• Accessorize Appropriately – Ensure all footwear and exercise equipment meet the required standards to prevent re-injury.
  • No Big Break – Stress fractures can easily develop into typical bone fractures if left untreated.  Setting limitations from the get go can help you avoid the “big break.”

How To Eliminate Heel Pain

How To Eliminate Heel Pain

In order to eliminate heel pain, it is important to understand its underlying cause(s). Although the term “heel pain” is somewhat generic, you can testify to its significance if you suffer from this condition.  Sources of the pain, which is located in the arch area on the underside of the foot, can vary.

Heel pain may be caused by trauma such as a forceful strike of the heel against a hard surface, but an overuse injury such as plantar fasciitis is also a potential culprit.

The underside of the heel, or calcaneus, bone has a thick layer of fat and protective fascia that provides padding as the heel makes contact with the ground.  Excessive forces or repetitive pounding can cause this fat pad to move or become inflamed.  When the protective layer under the heel bone loses efficiency in this manner, heel pain and burning feet are painful side effects.

Common Sources of Heel Pain

  • Plantar Fasciitis – A common source of arch pain, this inflammatory condition involves the plantar fascia in the back of the arch.
  • Heel Bone Spur – This problem occurs when excessive bone forms underneath the calcaneus (heel).
  • Heel Contusion – Simply put, this is a bruised heel bone.
  • Calcaneal Stress Fracture – This represents either a preliminary or significant fracture of the calcaneus bone.
  • Tarsal Tunnel Syndrome – This painful condition occurs when nerves encroach upon the back of the foot and arch.
  • Calcaneal Bursitis – This manifests itself as inflammation that occurs within the sack of fluid that sits under the heel.

Heel Pain Signs & Symptoms

  • Tenderness associated with the surface of the heel bone
  • Increased warmth and potential swelling of the underside of the heel bone
  • Arch pain that originates on the heel and can extend into the underside of the foot, towards the toes
  • Posterior heel pain trigged by bearing weight on the foot, which may worsen with active toe flexion

Professional Treatment for Heel Pain

  • Ice the entire heel bone with an ice bag, ice massage or, ideally, with an ice bucket.
  • Rest the area to minimize pressure on the calcaneus.
  • Gently massage the arch and toes.
  • Wear appropriate shoes that bolster padding for the heel bone and help absorb shocks.
  • Stretch the calf to foster pain-free movement of the ankle joint.
  • Consider utilizing orthotics or arch supports, depending on the anatomical alignment and biomechanics of your lower extremities.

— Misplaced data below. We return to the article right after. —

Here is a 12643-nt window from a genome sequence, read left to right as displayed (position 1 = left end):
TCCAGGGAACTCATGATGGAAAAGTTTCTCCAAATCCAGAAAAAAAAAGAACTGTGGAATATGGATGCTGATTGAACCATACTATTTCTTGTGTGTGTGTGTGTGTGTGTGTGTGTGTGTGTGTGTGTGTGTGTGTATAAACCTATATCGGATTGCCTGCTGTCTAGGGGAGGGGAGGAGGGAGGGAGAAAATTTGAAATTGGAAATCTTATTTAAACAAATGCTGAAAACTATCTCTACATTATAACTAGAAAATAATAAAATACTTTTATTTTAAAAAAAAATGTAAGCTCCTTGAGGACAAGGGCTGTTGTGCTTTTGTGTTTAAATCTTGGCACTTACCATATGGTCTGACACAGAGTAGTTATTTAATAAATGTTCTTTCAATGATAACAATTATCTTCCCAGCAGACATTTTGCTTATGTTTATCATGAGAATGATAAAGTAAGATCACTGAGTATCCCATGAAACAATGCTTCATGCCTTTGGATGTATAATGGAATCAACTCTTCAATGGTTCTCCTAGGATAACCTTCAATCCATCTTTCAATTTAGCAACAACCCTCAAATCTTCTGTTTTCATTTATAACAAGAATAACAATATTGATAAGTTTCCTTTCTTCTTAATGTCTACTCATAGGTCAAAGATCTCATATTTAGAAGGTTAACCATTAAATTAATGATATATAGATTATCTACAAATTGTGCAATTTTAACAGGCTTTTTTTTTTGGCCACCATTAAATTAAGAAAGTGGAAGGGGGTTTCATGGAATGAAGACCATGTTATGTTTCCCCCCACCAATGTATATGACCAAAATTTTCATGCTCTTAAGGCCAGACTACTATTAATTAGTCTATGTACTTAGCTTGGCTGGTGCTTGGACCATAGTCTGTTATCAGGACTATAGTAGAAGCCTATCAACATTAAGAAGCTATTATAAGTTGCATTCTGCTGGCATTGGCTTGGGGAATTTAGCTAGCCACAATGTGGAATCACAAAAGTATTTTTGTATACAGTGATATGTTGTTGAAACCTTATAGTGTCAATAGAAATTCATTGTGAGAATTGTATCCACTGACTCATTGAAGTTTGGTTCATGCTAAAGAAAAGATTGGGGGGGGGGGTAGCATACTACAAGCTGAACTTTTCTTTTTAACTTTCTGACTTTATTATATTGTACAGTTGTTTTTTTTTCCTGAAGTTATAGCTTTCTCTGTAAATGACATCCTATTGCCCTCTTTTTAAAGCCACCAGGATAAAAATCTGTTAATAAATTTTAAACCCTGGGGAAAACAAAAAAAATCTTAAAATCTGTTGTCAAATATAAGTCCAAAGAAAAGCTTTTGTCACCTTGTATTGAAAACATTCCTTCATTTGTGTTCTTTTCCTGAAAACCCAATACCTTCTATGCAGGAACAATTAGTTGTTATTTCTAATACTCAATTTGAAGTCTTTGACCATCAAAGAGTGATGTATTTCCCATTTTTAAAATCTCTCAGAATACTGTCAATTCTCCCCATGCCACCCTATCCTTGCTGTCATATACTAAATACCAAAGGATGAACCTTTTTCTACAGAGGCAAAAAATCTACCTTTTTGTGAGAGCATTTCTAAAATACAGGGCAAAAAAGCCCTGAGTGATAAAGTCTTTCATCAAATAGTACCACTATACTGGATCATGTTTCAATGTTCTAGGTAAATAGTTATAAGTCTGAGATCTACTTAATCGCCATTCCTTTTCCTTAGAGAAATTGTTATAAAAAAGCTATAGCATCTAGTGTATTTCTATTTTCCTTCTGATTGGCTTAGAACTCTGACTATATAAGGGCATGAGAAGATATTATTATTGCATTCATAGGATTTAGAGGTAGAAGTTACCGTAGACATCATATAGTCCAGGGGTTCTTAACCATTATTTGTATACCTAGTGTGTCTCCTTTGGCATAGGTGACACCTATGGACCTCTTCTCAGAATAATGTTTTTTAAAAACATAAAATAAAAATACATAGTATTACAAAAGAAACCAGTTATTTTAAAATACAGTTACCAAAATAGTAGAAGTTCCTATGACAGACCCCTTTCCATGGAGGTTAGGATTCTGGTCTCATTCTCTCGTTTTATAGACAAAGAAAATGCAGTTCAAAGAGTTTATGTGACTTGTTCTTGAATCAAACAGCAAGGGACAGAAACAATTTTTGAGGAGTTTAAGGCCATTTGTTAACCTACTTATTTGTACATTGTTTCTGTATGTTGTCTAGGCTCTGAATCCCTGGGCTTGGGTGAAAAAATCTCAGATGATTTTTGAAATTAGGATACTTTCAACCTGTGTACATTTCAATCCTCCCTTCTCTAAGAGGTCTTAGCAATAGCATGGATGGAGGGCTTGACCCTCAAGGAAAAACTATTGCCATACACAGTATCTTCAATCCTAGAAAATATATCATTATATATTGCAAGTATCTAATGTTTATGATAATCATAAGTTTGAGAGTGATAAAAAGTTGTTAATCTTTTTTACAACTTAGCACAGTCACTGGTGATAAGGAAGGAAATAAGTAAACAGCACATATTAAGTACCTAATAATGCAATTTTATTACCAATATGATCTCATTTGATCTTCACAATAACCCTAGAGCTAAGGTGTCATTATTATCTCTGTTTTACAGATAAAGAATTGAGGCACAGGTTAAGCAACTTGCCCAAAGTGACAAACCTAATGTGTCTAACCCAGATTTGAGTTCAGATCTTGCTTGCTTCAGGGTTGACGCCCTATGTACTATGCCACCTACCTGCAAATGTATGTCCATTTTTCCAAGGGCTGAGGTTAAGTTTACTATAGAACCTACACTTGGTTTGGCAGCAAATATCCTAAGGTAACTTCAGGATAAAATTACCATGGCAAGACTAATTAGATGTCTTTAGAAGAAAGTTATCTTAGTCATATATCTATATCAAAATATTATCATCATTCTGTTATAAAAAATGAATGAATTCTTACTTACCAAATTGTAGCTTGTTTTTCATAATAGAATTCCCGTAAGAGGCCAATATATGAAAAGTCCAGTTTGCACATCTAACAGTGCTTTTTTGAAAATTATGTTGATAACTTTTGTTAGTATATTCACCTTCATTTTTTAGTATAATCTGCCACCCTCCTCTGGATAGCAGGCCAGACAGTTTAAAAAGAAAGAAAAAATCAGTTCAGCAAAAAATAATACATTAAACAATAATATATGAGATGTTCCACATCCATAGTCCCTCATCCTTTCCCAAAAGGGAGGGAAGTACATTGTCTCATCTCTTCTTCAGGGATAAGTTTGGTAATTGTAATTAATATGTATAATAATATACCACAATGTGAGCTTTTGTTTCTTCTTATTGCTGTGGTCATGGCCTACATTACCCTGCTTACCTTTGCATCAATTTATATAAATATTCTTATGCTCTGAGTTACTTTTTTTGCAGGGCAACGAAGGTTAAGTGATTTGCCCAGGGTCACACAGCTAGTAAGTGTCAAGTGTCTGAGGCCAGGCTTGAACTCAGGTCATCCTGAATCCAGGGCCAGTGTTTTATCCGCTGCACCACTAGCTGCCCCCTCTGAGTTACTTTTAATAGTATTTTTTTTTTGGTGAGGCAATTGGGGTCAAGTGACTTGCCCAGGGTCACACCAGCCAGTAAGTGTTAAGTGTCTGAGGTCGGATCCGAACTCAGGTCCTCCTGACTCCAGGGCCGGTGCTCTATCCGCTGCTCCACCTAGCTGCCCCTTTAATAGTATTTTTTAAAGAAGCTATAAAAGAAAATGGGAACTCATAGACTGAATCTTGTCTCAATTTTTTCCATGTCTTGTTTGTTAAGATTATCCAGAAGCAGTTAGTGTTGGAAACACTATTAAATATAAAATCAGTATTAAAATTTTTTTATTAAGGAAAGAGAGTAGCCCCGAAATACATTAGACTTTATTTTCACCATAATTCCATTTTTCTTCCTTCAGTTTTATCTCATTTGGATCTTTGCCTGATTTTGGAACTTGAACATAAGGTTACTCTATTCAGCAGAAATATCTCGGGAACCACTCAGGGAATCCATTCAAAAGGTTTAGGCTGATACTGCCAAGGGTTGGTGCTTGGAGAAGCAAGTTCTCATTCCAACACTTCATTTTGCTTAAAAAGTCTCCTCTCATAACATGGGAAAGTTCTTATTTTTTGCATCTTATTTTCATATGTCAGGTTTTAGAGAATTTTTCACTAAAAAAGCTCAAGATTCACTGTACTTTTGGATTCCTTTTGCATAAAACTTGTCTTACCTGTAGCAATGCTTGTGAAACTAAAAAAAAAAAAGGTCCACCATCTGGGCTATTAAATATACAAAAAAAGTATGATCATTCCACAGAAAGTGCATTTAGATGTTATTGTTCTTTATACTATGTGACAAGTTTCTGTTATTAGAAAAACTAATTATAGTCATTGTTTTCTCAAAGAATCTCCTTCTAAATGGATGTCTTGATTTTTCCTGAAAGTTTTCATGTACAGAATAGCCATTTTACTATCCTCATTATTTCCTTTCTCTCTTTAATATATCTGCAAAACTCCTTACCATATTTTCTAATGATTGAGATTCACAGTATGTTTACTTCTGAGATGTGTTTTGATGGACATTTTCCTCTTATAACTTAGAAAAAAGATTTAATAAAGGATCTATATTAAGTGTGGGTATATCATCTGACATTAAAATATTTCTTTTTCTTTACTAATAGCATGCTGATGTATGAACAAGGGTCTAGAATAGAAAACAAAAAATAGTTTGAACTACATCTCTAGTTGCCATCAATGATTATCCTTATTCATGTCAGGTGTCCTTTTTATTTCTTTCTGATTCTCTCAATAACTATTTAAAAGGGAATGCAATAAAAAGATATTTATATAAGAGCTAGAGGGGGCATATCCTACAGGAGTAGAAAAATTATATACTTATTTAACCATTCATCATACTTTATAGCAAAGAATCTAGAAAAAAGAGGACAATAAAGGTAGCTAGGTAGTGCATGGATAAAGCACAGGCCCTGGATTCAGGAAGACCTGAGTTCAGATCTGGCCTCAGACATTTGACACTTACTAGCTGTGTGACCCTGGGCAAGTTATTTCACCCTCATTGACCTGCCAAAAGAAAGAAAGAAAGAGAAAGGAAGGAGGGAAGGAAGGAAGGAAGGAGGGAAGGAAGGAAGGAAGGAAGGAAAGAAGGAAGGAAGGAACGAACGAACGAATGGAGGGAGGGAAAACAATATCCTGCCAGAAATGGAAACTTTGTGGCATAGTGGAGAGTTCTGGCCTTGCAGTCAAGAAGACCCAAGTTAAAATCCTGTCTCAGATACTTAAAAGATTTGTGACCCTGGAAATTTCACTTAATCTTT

The treatments noted above may improve heel bone spur symptoms and help avoid surgery.

Ask The Best Questions to Receive the Best Care

To ensure you receive the best possible care for your injured foot, ask questions like smart professional athletes would as they seek a quick, safe return to the sport they love. Specifically, here’s what a pro athlete would ask his or her sports medicine specialist:

1. Are you 100% certain of the diagnosis provided?

2. Do I need an X-ray to determine the extent of this injury?

3. What are my injury treatment options?

4. What can I expect when dealing with this injury over the next 2-6 weeks?

5. Can you recommend any expert heel pain rehab specialists in this area?

6. Will you provide me and my therapist with a detailed protocol to direct my rehab regimen?

Tips for a Speedy Recovery

  • Act Fast – Arch pain and heel pain are not injuries to ignore.  By prioritizing treatment, it is possible to resolve this injury quickly with minimal downtime.
  • Do Some Sole Searching – Shoes are typically the source of the problem.  Old, improper shoes and worn shoe soles are common factors that lead to arch pain and burning feet.
  • Remember That Ice is Your Friend – Yes, it’s a reality check:  Ice hurts, but it’s exactly what you need for this injury.  Professional athletes will tell you that ice is their best teammate.  Stop complaining and do what is needed….ICE, and lots of it.
  • Know What to Expect – Heel pain typically dictates minimal recovery time.  Provided there is no stress fracture, large bone spur or significant plantar fasciitis, the downtime required for this injury can range from a couple of days to a few weeks.  Quickly determine the source(s) of the problem and seek the appropriate treatment, and you’ll be back in the game before anyone even knew you were cooling your heels!